Remittances, entrepreneurship, and employment dynamics over the business cycle
Federico Mandelman () and
Alan Finkelstein Shapiro ()
No 2014-19, FRB Atlanta Working Paper from Federal Reserve Bank of Atlanta
We incorporate remittances and microentrepreneurship (self-employment) into a small open-economy business cycle model with capital and labor market frictions. Countercyclical remittances moderate the decline of households' consumption during recessions. These remittances also are used to finance the start-up costs of microenterprises that bolster households' income during economic downturns. However, the positive income effect from countercyclical remittances also leads to a decrease in salaried labor supply, which generates offsetting upward pressure on wages during recessions and adversely affects the recovery of the salaried sector. Therefore, the behavior of remittances decisively affects labor force participation and the composition of employment between nonsalaried and salaried employment over the business cycle. The model delivers labor market and aggregate cyclical dynamics that are consistent with the Mexican data.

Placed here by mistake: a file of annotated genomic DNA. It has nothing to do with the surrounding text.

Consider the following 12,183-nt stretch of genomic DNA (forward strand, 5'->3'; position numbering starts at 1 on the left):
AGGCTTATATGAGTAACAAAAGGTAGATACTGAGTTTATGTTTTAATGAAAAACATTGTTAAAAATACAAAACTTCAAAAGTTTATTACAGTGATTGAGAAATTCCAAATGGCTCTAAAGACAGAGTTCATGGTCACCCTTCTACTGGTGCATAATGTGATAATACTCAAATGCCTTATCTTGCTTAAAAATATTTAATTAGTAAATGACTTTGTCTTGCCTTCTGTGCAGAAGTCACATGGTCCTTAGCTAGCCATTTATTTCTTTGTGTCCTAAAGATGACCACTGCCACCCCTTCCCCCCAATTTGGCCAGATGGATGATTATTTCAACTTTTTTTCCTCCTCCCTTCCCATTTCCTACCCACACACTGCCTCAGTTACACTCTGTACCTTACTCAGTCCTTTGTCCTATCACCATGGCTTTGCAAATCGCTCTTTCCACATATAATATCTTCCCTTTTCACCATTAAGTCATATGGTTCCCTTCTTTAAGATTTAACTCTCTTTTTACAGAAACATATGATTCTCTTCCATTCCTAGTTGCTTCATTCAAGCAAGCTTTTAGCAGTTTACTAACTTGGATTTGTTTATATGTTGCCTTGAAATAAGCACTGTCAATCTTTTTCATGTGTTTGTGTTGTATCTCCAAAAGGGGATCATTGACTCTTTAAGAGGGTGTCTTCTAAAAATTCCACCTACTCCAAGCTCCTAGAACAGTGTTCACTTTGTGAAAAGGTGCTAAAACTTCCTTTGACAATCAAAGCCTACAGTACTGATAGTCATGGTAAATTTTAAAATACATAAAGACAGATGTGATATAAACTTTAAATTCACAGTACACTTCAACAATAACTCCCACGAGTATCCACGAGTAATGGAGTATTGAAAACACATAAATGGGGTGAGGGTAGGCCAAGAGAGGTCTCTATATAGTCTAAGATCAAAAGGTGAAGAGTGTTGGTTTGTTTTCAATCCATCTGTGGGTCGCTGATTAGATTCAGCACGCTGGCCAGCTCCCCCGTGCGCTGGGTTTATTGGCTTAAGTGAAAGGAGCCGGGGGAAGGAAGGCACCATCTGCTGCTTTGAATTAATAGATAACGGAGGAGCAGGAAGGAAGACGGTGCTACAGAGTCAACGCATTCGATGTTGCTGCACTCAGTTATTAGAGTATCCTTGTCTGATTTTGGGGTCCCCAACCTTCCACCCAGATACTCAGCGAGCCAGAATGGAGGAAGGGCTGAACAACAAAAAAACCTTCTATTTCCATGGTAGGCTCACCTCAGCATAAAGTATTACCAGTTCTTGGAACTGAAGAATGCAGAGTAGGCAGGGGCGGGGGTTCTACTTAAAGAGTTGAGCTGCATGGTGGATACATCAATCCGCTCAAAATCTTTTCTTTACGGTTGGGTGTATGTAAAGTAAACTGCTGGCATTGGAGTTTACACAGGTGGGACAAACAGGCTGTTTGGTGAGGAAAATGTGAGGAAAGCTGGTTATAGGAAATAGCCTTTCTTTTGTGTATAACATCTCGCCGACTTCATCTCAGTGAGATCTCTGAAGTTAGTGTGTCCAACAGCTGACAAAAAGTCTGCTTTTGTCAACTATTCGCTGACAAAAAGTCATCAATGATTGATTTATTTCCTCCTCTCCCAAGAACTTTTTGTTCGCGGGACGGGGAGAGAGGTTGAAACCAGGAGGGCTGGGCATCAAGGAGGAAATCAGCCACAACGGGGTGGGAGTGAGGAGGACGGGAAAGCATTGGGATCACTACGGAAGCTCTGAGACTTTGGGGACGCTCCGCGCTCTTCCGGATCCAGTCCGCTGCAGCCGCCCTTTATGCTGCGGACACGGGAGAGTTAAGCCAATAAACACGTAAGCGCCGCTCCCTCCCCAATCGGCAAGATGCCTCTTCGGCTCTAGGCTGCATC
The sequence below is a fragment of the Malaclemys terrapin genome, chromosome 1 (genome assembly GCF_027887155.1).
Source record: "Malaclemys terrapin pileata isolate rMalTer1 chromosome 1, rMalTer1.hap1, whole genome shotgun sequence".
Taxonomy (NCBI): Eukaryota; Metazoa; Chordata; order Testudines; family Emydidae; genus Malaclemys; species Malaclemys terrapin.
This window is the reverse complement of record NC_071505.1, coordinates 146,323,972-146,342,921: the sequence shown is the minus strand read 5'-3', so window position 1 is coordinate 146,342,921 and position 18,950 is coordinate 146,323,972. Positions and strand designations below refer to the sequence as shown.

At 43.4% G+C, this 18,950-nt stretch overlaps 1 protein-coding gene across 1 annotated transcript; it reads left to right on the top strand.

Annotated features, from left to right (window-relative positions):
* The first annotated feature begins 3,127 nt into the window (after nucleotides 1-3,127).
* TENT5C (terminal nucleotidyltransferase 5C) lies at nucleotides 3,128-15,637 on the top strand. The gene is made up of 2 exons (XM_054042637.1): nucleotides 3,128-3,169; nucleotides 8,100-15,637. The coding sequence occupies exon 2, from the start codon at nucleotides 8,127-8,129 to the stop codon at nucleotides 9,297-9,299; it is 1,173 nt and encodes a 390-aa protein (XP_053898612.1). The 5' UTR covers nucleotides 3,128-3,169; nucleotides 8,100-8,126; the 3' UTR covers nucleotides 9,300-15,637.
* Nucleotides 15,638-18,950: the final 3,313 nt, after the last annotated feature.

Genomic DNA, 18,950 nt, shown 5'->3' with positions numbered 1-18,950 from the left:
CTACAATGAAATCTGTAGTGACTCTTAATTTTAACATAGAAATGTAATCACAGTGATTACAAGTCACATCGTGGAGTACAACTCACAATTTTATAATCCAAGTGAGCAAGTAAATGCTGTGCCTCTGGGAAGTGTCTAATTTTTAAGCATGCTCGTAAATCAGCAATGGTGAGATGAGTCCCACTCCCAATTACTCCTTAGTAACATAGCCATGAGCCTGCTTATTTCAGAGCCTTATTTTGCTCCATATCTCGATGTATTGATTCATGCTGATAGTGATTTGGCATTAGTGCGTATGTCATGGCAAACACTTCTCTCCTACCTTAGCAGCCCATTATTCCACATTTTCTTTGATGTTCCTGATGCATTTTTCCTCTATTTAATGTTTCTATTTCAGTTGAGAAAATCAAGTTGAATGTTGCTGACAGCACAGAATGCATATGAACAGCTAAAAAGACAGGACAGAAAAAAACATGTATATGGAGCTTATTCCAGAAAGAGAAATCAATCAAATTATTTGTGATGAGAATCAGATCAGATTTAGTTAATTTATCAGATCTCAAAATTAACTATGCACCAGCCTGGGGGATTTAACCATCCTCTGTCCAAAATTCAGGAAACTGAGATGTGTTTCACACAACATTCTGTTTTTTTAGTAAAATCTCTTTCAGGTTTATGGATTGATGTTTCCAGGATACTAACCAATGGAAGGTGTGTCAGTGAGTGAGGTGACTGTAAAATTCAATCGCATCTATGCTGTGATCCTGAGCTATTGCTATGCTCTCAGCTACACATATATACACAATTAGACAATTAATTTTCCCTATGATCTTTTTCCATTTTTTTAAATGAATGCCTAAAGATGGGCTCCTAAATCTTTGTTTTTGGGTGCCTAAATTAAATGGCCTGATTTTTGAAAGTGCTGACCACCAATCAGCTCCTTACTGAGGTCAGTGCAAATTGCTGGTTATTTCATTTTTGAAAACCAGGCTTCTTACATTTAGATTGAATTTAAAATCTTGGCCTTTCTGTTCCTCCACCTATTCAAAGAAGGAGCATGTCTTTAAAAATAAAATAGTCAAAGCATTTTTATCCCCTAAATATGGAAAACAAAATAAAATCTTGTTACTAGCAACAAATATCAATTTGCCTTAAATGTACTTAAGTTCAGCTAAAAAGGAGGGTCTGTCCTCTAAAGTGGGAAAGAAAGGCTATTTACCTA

Keywords: business cycles; search and matching frictions; remittances (search for similar items in EconPapers)
JEL-codes: E24 E32 (search for similar items in EconPapers)
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Journal Article: Remittances, entrepreneurship, and employment dynamics over the business cycle (2016)
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